Loading the player...

What is a 'Cyclical Industry'

A cyclical industry is a type of industry that is sensitive to the business cycle, such that revenues are generally higher in periods of economic prosperity and expansion and lower in periods of economic downturn and contraction. Companies in cyclical industries can deal with this type of volatility by implementing layoffs and cuts to compensate during bad times and paying bonuses and hiring en masse in good times.

BREAKING DOWN 'Cyclical Industry'

Cyclical industry are sensitive to business cycles, so downturns in the cycle force consumers to prioritize expenses and potentially cut out some that are not essential. Therefore, industries that focus on nonessential products face the biggest risk of revenue loss when economic contraction takes hold. By contrast, industries such as utilities tend to weather economic storms much better, as no matter how bad times are, most people find a way to pay their light bill.

The Business Cycle

The business cycle is comprised of four discrete phases. During the expansionary phase, productivity grows, unemployment shrinks and stock markets tend to rise. Because more people are employed during this phase and their portfolios are growing, they have more discretionary income and are less reticent about spending it. The peak follows the expansionary phase. At this point, the economy has reached the end of expansion and subsequently begins its contractionary phase.

Discretionary income falls during contraction, as more people are unemployed and productivity is lower. Recessions occur during the contractionary phase, though not all periods of contraction result in recessions. In the United States, two consecutive quarters of gross domestic product (GDP) decline represent the most common criteria to declare an official recession. The final phase of the business cycle is the trough. This phase is where the economy bottoms out before starting the cycle anew and commencing another contractionary phase.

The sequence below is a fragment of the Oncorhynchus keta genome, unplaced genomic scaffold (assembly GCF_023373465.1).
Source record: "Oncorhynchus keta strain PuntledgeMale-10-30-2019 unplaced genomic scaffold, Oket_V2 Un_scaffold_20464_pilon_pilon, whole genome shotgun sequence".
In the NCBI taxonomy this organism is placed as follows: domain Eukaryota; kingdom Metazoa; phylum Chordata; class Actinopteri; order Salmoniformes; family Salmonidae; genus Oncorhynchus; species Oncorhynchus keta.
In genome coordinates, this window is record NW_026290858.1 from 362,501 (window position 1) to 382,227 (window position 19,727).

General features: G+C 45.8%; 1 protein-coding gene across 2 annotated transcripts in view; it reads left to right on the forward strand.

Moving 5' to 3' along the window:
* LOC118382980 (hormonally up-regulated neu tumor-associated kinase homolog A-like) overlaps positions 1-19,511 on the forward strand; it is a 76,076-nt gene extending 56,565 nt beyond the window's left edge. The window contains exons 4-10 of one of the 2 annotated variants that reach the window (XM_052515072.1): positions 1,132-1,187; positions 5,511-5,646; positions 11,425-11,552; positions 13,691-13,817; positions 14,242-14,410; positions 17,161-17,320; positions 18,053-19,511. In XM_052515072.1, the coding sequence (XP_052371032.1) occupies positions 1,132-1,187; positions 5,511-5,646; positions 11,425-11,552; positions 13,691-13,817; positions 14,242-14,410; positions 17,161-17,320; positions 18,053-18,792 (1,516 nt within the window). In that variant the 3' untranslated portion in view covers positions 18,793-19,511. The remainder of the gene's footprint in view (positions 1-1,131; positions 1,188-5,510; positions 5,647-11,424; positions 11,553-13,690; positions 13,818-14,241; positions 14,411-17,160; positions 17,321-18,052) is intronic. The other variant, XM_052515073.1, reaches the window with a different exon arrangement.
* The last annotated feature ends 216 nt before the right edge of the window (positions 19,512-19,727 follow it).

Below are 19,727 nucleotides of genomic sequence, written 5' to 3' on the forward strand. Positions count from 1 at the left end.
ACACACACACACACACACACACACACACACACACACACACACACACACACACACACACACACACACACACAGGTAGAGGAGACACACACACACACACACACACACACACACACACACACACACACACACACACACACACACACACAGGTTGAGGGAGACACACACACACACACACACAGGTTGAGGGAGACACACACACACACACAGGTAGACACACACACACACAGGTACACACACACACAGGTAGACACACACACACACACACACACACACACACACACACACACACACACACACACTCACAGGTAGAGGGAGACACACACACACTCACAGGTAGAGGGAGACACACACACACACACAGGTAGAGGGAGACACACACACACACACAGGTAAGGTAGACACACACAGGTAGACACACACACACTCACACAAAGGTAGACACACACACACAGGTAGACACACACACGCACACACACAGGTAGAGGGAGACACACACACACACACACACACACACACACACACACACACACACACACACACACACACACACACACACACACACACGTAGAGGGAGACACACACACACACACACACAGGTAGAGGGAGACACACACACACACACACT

Examples of Cyclical Industries

Industries involved in the production of durable goods, such as raw materials and heavy equipment, tend to be cyclical. Consumer discretionary goods, a sector focused on products and services that consumers purchase with discretionary income, is also highly sensitive to the business cycle, as discretionary expenses are easier to cut from a consumer's budget during hard times than essential costs.

For example, the airline industry is a fairly cyclical industry. In good economic times, people have more disposable income, so they are more willing to take vacations and make use of air travel. Conversely, during bad economic times, people are much more cautious about spending. As a result, they tend to take more conservative vacations closer to home (if they go at all) and avoid expensive air travel.

RELATED TERMS
  1. Industry Life Cycle Analysis

    Industry life cycle analysis is part of fundamental analysis ...
  2. Contraction

    A contraction is a phase of the business cycle when a country's ...
  3. Economic Cycle

    The economic cycle is the ebb and flow of the economy between ...